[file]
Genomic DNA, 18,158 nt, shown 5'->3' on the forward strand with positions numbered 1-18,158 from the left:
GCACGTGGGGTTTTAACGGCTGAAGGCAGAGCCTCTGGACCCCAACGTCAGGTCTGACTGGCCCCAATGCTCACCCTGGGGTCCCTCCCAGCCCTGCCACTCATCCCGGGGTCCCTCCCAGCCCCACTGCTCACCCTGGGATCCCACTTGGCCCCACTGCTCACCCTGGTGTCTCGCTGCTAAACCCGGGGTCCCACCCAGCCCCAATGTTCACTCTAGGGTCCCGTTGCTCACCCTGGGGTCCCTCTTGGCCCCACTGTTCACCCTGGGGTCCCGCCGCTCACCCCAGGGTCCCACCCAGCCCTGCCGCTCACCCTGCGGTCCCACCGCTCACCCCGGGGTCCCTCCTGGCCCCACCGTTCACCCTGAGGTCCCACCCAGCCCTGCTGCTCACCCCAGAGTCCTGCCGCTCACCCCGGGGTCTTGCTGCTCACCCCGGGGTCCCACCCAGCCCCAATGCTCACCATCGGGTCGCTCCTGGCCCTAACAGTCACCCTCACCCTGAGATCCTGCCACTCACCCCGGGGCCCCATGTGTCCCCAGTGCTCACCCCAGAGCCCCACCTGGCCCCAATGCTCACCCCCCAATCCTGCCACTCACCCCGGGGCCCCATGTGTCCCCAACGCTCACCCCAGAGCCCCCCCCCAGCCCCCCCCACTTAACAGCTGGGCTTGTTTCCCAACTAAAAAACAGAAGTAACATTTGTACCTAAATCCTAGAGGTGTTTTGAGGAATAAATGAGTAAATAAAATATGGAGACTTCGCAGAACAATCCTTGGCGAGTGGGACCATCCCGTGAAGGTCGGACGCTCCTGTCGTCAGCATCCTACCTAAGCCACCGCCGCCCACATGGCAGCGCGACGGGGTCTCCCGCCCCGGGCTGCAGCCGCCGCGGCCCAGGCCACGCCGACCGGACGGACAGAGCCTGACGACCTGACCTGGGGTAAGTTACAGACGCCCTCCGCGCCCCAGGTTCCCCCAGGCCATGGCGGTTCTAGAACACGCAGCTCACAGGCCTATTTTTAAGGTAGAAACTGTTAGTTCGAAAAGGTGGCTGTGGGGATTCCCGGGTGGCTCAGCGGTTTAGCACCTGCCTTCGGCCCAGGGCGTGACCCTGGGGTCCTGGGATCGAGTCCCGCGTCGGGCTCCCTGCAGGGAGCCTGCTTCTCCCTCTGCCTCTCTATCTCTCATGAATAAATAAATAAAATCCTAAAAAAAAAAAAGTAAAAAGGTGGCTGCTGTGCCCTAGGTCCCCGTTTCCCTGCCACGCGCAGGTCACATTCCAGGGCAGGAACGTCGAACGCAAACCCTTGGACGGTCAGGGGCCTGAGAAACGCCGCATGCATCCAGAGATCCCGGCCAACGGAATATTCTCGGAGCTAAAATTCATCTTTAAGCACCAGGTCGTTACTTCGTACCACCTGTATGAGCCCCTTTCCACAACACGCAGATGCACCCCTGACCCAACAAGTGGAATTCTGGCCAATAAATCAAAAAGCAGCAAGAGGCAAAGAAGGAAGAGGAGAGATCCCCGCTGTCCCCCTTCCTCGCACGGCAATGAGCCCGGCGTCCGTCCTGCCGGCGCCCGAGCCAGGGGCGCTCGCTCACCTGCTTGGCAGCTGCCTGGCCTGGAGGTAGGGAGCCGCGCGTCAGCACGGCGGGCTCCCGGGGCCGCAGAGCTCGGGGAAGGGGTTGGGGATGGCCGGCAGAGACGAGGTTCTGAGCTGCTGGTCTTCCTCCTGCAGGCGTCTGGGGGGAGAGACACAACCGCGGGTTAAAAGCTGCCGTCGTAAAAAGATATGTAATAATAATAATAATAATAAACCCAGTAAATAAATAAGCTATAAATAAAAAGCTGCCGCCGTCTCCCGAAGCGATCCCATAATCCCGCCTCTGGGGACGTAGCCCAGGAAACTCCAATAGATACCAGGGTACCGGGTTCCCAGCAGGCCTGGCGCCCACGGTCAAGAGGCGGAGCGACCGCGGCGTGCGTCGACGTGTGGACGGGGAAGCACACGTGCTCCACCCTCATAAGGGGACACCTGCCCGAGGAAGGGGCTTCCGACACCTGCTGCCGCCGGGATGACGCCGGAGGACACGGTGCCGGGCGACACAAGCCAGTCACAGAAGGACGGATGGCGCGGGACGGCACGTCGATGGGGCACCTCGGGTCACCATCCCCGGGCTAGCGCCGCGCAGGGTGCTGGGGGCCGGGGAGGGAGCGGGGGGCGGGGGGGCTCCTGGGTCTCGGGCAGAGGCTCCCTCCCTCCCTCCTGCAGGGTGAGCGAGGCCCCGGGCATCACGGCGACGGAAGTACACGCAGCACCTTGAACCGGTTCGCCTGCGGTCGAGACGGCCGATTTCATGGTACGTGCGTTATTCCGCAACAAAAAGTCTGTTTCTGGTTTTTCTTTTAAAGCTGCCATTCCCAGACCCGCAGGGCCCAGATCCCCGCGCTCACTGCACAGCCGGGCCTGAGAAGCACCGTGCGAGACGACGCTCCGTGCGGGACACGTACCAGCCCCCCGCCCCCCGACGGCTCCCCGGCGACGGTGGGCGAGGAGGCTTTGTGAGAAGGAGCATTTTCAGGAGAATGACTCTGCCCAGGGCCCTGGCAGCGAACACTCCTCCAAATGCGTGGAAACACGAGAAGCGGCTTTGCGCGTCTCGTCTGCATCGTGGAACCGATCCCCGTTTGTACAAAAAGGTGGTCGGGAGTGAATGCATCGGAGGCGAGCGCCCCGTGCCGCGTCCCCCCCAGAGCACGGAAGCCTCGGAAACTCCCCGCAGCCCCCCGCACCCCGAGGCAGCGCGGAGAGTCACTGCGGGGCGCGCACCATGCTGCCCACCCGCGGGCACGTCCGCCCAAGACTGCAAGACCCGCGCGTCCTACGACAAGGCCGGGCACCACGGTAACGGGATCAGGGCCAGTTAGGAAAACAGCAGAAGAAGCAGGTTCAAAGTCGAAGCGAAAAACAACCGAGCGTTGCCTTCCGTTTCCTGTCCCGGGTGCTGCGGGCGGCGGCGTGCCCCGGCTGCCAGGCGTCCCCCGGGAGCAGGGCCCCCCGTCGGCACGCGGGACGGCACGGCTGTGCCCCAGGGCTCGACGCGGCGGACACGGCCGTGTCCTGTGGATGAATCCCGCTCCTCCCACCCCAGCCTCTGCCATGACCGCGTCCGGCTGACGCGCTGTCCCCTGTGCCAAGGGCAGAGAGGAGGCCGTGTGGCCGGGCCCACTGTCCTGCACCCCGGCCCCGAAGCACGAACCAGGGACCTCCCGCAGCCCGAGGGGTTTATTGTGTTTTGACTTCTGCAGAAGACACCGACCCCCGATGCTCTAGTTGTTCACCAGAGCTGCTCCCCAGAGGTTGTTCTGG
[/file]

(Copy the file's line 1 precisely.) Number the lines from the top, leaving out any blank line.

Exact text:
Genomic DNA, 18,158 nt, shown 5'->3' on the forward strand with positions numbered 1-18,158 from the left: